Drought's Affect on Trees Impacts Future Planting Decisions
story by Beverly Moseley
Walking along Seymour Lieberman Exer-Trail in Houston's Memorial Park recently, joggers, walkers, and bike riders move along in an easy flow on the trails.
Surrounding this bustling weekend scene are dead and dying trees, likely victims of Texas' historic 2011 drought.
"Experts estimate that tree mortality as a result of the 2011 drought exceeds that experienced by losses from Hurricane Ike," said Mary Webb-Marek, a forester with the USDA-Natural Resources Conservation Service (NRCS) in Bryan. "What we've seen over the past 12 month period is severe mortality. Urban areas like Houston have been hit hard."
The emotional attachment to trees that beautify a city which is home to more than 2 million people was palpable. As workers removed dead trees, onlookers could be heard commenting on the reality of the situation.
"It's sad," was a common refrain by passing joggers and people enjoying the unseasonably warm weather, as their eyes were drawn to the site of trees marked for removal with large, bright orange X's being cut and pushed down.
The drought appears to have been indiscriminate in its attack. Trees that were young, old, small, and large carried the mark of removal. Reforestation efforts have already begun in the park.
The scene at this park can be found across the state. Whether it's an urban or rural setting or a homeowner with one tree in the front yard, people have an emotional attachment to trees and cutting a dead or dying tree down can be a tough decision.
"It's an emotional decision for any landowner or homeowner. Trees provide shade, an aesthetic quality and value. Trees even mark milestones in people's lives. They can be historic. There are witness trees," said Webb-Marek. "Their life span is considered long and can exceed a human life. That's what makes it so difficult to make removal decisions."
Even though most trees, such as hardwoods, are in dormancy right now, homeowners can still evaluate drought's impact on their hardwood or evergreen trees.
"To determine if any tree is living, do a scrape-test on a small branch or limb. Take a fingernail and scrape through the outer layer of bark and if it's green and moist the tree is living," Webb-Marek said. "Pines are evergreen and they are much easier to evaluate whether they are dead or alive. If a pine is drought stressed, you will see red needles throughout the canopy. If it is dead, the entire canopy is red needles."
She added that drought resistant species, such as post oaks and live oaks, more than likely will survive a tough drought.
With spring right around the corner, now is a good time to evaluate tree recovery and begin planning for recovery management and replanting options.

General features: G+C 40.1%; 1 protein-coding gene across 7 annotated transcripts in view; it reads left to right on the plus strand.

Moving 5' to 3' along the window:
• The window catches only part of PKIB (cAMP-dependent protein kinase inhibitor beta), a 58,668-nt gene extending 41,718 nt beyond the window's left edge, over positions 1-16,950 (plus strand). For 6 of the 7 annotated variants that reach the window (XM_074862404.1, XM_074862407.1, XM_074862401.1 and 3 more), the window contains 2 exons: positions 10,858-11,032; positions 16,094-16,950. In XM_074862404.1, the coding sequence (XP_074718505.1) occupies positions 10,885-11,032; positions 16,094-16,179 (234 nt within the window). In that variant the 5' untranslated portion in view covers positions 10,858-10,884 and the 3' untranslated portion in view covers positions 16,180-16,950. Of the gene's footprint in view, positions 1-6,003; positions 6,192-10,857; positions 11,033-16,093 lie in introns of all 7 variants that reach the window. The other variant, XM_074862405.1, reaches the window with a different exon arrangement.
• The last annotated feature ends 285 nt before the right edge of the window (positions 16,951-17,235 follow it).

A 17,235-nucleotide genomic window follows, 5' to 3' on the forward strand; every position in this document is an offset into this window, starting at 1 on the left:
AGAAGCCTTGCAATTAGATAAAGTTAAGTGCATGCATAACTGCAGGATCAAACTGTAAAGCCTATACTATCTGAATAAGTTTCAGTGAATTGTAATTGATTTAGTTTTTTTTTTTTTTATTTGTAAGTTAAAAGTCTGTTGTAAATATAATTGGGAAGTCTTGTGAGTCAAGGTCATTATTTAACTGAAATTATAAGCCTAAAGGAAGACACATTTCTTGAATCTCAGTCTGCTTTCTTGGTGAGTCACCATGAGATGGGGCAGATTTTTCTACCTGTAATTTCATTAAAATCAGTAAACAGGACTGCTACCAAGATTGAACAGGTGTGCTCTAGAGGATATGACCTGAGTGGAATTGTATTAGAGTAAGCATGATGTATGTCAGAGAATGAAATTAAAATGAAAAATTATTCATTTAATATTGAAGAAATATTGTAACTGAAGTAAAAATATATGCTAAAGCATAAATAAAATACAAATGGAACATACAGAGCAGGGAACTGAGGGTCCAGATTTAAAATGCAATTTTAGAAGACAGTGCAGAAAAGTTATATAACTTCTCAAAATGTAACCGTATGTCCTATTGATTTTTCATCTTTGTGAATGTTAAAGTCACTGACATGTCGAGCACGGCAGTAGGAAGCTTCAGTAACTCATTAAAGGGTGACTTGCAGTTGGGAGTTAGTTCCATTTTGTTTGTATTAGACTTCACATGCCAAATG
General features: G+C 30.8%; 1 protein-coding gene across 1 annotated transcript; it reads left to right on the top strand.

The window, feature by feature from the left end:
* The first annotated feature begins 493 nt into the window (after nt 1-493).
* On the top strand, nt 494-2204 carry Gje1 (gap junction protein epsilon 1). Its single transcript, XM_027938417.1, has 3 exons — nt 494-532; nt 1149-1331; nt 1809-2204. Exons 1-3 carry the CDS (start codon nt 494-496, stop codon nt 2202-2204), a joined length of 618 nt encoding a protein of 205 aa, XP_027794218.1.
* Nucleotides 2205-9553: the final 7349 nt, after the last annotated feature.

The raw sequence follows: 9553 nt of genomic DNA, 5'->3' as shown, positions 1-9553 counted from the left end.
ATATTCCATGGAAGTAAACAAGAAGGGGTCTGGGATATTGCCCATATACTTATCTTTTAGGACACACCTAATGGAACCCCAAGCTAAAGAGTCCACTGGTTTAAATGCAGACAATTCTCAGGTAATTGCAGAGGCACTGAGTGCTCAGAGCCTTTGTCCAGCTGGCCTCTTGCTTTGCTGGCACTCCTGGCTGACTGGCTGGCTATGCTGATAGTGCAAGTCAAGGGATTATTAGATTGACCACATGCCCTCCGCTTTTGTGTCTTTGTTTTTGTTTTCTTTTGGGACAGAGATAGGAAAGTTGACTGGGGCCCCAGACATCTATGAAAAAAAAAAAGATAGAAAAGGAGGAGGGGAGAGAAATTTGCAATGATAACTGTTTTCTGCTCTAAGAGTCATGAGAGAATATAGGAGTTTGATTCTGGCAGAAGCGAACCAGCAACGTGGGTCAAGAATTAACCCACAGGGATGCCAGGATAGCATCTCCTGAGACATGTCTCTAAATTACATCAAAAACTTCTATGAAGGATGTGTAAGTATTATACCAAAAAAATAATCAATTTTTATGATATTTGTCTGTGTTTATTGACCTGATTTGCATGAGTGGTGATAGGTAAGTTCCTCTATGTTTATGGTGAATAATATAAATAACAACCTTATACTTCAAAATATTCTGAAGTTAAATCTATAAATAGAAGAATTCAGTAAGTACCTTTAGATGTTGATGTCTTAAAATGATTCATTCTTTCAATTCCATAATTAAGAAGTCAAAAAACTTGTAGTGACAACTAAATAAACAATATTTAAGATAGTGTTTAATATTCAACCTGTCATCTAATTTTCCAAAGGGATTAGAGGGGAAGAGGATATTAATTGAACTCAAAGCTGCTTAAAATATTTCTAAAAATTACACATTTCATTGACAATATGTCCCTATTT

Webb- Marek offered some basic tips for tree owners:
Removal - Take the emotion out of the decision. Consider the cost to professionally remove a tree. It can impact removal decisions. Consult with a professional tree removal service that is licensed, bonded and insured.
Pruning - Prune live limbs judiciously and target dead limbs that don't have viable leaves. Remove no more than 1/3 of the tree's living limbs.
"The leaves of a tree are little food factories for the tree through photosynthesis. If we remove a large portion of that we are removing the food source of a tree," she noted.
Replanting considerations - Match the tree to the environment. Consider the overall landscape plan and desired results, along with drought resistant species and species suitable to the location's soil type. Also, consider the length of time it takes a species to reach maturity.
Planting tips - Don't plant too deep or too shallow. Consider structures when placing a tree. In other words, don't plant to close to a house, driveway, or sidewalk. This can negatively impact root growth or the structure. Don't plant under power or utility lines.
"The big picture is we are currently enjoying trees that were planted decades ago. It is important for us to think to the future with what we plant today," said Webb-Marek.
Within a matter of minutes, mature pines surrounding a playground at Houston's Memorial Park were cut at the base, pushed down, cut into manageable logs and loaded on trucks to be hauled away.
A residential tree in Grimes County exhibits extensive damage from the 2011 drought.
Pine trees targeted for removal bear bright, orange X's. Experts say that most of the mature pines in the estimated 1,500 acre Memorial Park are dead.
On any given day, Seymour Lieberman Exer-Trail in Houston's Memorial Park, is bustling with people exercising. In early January, the trail's paths wound through areas of dead and dying trees, likely victims of Texas' historic 2011 drought.